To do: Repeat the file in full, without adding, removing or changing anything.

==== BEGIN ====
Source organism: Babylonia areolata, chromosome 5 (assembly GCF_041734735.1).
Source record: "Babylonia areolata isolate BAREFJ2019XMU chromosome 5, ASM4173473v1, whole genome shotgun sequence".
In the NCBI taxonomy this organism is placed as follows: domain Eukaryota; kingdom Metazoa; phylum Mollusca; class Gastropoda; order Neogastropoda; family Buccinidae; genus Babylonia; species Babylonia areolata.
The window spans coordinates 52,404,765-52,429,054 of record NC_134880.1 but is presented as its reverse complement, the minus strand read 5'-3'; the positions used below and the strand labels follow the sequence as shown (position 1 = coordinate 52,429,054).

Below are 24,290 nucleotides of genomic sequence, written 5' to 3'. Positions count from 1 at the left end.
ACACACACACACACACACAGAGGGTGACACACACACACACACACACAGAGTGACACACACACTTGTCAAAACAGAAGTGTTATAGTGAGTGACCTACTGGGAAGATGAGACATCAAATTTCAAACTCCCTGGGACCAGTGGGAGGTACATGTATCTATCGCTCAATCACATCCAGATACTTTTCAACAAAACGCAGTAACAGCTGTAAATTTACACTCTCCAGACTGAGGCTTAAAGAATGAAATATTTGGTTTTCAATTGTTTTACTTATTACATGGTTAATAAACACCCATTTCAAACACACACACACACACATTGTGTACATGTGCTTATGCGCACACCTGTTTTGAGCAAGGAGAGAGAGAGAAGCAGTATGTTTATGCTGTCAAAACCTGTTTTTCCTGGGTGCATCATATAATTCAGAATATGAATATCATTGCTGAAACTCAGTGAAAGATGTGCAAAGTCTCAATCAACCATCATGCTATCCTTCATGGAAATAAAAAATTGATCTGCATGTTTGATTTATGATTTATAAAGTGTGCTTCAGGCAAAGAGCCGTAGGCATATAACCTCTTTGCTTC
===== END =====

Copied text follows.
Source organism: Babylonia areolata, chromosome 5 (assembly GCF_041734735.1).
Source record: "Babylonia areolata isolate BAREFJ2019XMU chromosome 5, ASM4173473v1, whole genome shotgun sequence".
In the NCBI taxonomy this organism is placed as follows: domain Eukaryota; kingdom Metazoa; phylum Mollusca; class Gastropoda; order Neogastropoda; family Buccinidae; genus Babylonia; species Babylonia areolata.
The window spans coordinates 52,404,765-52,429,054 of record NC_134880.1 but is presented as its reverse complement, the minus strand read 5'-3'; the positions used below and the strand labels follow the sequence as shown (position 1 = coordinate 52,429,054).

Below are 24,290 nucleotides of genomic sequence, written 5' to 3'. Positions count from 1 at the left end.
ACACACACACACACACACAGAGGGTGACACACACACACACACACACAGAGTGACACACACACTTGTCAAAACAGAAGTGTTATAGTGAGTGACCTACTGGGAAGATGAGACATCAAATTTCAAACTCCCTGGGACCAGTGGGAGGTACATGTATCTATCGCTCAATCACATCCAGATACTTTTCAACAAAACGCAGTAACAGCTGTAAATTTACACTCTCCAGACTGAGGCTTAAAGAATGAAATATTTGGTTTTCAATTGTTTTACTTATTACATGGTTAATAAACACCCATTTCAAACACACACACACACACATTGTGTACATGTGCTTATGCGCACACCTGTTTTGAGCAAGGAGAGAGAGAGAAGCAGTATGTTTATGCTGTCAAAACCTGTTTTTCCTGGGTGCATCATATAATTCAGAATATGAATATCATTGCTGAAACTCAGTGAAAGATGTGCAAAGTCTCAATCAACCATCATGCTATCCTTCATGGAAATAAAAAATTGATCTGCATGTTTGATTTATGATTTATAAAGTGTGCTTCAGGCAAAGAGCCGTAGGCATATAACCTCTTTGCTTC